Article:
The U.S. Copyright Office requiring proprietary software in DMCA anti-circumvention study
Last week, working with our Defective By Design team, we asked people to co-sign a comment that we, the Free Software Foundation (FSF), will be submitting to the U.S. Copyright Office for their study of the anti-circumvention provisions of the DMCA (17 U.S.C. 1201). Our comment sends a simple and clear message: the DMCA's anti-circumvention provisions, including the triennial exemption granting process, are broken beyond repair and the only way to fix this law is to repeal it altogether. The Copyright Office has extended the comment period, and so our comment is now open for public co-signing until noon EST (5pm UTC) on March 2nd. The DMCA's anti-circumvention provisions threaten computer-users with legal consequences for bypassing digital restrictions management (DRM) and individuals can face criminal penalties for sharing software designed to bypass particular DRM technologies. Will you co-sign our comment and join us in taking a stand against this attack on freedom and declare that you too want to see an end to the DMCA's anti-circumvention provisions?
Regardless of whether Regulations.gov chooses to fix this problem, it is troubling that the U.S. Copyright Office won't even acknowledge that a citizen's refusal to run proprietary software is a reasonable choice. The public should be able to communicate with government agencies without being forced to use proprietary software which is owned and controlled by some corporation. It's like saying that individuals have to be wearing Nike brand sneakers in order to have a meeting with their congressperson -- with the additional complication that the software also directly violates individuals' freedoms.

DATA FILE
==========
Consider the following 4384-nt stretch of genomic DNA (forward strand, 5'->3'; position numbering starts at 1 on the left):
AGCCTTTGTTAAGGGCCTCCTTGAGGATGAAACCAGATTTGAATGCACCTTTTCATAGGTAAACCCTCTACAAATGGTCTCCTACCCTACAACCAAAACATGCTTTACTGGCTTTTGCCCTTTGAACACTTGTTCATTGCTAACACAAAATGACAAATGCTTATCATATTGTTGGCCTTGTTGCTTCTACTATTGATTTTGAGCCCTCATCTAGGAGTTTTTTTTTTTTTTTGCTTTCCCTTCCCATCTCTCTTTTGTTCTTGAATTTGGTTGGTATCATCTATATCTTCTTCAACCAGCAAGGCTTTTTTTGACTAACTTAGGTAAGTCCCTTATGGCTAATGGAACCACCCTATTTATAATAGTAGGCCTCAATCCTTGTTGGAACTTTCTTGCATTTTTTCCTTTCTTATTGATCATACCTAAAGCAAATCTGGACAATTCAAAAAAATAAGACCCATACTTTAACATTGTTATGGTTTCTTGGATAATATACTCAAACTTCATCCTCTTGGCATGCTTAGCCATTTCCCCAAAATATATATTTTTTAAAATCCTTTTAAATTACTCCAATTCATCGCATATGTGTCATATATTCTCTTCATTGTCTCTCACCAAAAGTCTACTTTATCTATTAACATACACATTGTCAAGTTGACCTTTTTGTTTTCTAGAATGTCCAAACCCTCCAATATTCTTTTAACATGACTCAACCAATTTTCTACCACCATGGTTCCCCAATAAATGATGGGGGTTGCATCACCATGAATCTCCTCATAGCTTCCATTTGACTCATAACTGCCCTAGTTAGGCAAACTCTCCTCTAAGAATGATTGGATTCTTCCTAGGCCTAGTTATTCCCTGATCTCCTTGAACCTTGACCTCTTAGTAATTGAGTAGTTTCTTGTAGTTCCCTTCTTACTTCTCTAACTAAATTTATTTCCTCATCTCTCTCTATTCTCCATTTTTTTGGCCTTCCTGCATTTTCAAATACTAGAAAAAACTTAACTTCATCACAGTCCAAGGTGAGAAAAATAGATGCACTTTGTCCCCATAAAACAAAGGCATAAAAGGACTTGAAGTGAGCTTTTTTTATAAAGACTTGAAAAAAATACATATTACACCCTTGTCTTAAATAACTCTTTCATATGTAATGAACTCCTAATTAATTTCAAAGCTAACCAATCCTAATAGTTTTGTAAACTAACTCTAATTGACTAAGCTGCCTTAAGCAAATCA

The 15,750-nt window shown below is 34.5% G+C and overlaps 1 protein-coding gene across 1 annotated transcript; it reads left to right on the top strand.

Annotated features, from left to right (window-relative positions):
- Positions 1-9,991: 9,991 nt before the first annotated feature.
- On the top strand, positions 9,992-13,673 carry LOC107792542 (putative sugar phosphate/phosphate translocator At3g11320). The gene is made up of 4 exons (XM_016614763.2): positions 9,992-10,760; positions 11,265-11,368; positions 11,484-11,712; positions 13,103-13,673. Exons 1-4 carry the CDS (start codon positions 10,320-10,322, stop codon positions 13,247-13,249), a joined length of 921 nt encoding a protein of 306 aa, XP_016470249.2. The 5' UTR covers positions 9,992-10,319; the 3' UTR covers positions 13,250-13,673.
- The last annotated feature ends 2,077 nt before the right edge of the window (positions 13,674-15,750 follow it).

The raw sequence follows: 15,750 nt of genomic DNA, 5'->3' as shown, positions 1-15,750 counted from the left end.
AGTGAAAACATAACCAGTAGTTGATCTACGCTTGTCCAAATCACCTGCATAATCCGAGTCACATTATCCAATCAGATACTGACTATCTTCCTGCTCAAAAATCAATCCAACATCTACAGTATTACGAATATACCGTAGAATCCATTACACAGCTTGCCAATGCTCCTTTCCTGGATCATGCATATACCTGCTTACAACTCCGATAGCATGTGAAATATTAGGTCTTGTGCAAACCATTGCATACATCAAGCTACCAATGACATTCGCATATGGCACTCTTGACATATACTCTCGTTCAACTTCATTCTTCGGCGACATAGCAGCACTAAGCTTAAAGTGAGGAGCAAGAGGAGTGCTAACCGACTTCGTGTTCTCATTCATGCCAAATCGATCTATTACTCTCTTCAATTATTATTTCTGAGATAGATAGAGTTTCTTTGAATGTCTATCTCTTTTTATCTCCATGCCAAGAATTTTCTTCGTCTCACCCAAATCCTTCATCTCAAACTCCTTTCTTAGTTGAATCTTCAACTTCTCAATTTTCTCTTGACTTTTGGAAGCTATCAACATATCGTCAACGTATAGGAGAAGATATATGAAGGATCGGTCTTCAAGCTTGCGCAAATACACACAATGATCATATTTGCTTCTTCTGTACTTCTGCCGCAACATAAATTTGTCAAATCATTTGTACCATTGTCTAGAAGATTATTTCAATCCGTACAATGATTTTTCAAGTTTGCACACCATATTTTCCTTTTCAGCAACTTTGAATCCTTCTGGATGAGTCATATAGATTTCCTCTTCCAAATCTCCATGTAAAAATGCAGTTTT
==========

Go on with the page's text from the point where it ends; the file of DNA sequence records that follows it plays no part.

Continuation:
Here is what you can do to help:
If you are in the U.S. or are a U.S. citizen living in another country, co-sign our comment and encourage others to do the same.
Email our campaigns manager, Zak Rogoff, at email@example.com by Tuesday, March 1st, to let us know if you would like to join us in Washington D.C. to deliver the letter on March 3rd.
Make a donation to support our work defending computer user freedom and our campaign to oppose DRM.